Richard Clarke's not-so-secret agent
By Douglas McDaniel
When Richard Clarke testified before Congress last spring on his inside take on the events leading up to 9/11 and the White House's response to the disaster, an attendant chorus of attacks began in the media to undermine his message.
Here was this guy, this practical traitor, just another government exile, just another White House official turned into an opportunist. Look at this, some said: It's just all to sell a book.
In fact, it did sell. Mr. Clarke's best-selling book, "Against All Enemies," was released just before his apperance before Congress. And as a nation attempted to gauge his sincerity by reading the lines on his forehead and the eveness of his voice, the doubt was planted: This guy was making more money by promoting himself in a way that Al Franken and Rush Limbaugh could scarcely dream.
But the man who helped to put the deal together for Simon-Schuster, a counter-terrorism expert and author named Len Sherman, said that scenario was just another false story intended to undermine Clarke's message: That the administration botched the intelligence job before 9/11, and then took advantage of the opportunity to pursue the long-held goal of removing Saddam Hussein from power.
"I am not a full-time literary agent, I am a counter-terrorism writer," Scottsdale resident Sherman said over the crackling connection of a cell phone as he vacationed on a beach on the Atlantic. "I new him (Clarke) after a trip to Afghanistan before 9/11, and then I met with him after I had visited al Qaeda prisoners captured by the Northern Alliance. I gave Richard Clarke the intelligence (from the trip). I went to the White House and physically handed it to him.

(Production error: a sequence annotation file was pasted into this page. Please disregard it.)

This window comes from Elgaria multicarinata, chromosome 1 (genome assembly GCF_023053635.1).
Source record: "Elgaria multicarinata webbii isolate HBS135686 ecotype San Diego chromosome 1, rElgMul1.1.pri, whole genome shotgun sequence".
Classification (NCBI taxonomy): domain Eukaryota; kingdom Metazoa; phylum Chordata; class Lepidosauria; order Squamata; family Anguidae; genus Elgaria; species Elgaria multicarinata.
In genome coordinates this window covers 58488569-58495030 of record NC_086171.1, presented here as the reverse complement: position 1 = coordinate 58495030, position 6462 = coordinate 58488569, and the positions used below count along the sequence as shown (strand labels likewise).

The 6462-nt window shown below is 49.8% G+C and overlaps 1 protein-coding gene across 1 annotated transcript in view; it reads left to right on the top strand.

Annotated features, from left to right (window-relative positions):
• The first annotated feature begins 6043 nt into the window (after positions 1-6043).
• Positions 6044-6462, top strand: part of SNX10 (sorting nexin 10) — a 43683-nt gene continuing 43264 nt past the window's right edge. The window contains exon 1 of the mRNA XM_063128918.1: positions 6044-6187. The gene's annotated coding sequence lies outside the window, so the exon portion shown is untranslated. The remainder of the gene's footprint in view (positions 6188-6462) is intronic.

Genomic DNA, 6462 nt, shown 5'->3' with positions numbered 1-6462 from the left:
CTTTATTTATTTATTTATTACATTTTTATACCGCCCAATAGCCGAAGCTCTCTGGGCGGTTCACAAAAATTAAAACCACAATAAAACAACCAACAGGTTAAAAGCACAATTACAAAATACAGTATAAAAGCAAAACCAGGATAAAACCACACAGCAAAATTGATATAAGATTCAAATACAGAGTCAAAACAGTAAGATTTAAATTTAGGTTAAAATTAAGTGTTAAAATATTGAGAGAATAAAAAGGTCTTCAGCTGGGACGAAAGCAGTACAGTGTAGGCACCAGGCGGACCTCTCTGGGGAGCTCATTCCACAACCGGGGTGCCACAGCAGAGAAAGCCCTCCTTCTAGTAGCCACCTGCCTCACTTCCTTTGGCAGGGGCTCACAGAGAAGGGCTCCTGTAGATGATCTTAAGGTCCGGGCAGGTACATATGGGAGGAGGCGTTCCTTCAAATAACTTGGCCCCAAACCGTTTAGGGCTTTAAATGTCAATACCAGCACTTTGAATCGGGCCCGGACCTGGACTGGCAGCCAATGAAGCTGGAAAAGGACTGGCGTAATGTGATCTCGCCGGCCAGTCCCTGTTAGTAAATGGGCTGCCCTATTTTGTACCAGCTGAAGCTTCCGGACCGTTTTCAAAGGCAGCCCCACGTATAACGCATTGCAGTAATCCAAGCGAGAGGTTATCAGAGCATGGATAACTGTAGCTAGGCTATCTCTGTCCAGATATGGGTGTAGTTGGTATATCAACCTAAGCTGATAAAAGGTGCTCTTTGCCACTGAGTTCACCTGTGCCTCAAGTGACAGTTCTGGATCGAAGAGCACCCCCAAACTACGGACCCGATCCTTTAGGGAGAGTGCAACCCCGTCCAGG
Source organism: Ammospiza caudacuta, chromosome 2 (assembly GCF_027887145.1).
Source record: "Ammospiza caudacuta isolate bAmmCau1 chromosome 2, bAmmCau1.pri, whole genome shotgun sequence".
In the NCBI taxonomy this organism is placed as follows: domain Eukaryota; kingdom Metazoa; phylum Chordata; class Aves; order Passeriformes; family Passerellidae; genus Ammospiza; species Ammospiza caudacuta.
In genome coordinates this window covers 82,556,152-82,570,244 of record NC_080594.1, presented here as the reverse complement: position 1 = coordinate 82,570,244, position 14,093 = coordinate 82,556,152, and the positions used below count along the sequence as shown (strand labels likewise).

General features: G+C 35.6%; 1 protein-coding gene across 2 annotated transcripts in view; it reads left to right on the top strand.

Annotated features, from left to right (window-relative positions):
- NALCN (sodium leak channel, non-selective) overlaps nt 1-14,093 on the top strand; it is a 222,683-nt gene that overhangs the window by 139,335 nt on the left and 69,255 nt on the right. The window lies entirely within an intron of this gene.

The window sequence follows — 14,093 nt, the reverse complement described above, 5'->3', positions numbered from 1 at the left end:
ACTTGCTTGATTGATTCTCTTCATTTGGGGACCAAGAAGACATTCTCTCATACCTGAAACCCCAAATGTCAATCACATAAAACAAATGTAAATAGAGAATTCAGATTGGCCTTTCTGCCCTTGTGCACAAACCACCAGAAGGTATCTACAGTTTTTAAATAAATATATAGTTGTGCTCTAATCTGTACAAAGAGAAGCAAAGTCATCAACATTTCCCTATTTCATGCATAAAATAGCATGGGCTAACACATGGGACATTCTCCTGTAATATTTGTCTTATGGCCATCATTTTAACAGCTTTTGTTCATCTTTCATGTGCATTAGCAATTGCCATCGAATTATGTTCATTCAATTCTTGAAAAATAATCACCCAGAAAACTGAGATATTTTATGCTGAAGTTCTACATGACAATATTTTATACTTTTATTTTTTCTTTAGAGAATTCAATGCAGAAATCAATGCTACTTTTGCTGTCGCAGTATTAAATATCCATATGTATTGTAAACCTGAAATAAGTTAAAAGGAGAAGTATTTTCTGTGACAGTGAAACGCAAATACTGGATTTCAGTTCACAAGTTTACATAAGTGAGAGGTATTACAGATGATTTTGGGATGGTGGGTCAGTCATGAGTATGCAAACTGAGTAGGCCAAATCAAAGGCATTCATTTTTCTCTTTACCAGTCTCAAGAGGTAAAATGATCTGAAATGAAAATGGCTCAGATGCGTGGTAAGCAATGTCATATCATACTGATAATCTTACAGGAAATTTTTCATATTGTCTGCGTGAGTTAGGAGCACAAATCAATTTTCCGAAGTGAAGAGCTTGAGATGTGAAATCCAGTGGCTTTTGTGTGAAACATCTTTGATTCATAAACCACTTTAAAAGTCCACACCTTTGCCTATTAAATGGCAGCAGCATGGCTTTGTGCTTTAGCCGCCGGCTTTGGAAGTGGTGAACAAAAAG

"That was the start of our relationship," Mr. Sherman said. "That was when I told him you should write the book."
Mr. Clarke, according to Mr. Sherman, wasn't thinking about a book that would give the administation a month-long PR migraine. He was thinking about another fascinating, breaking plague upon the new century: Cybercrime. Infowar. Cyberterror.
Now the book, sent into motion by Free Press, a subordinate wing of Simon -Schuster began to turn it's economic wheel. As Mr. Clarke told Congress, in a rather funny moment during a dark time, the plan was to divulge all of this discord just in time for Christmas. A typical desire for a first-time author, and just as typical, Mr. Clarke told Congress he was actually frustrated with how long it took for the book to come out, missing the Christmas rush.
"At first they wanted to bring it out in December and parley it for the bottom line," Mr. Sherman said. But then Simon-Schuster slowed down the process, and Mr. Sherman, trying to put that frustrating period into words as the book stewed at the publishing house: "I think they were being ... we can hold this, so, we will."
In the meantime, Mr. Sherman said, the administration public response team gathered force.
"This administration is particularly spiteful and revengeful of its enemies," he said. "Simon-Schuster found out about the hearings and moved the release up a week. And then, of course, it just clicked. But of the conspiratorial views of this: None of it is true."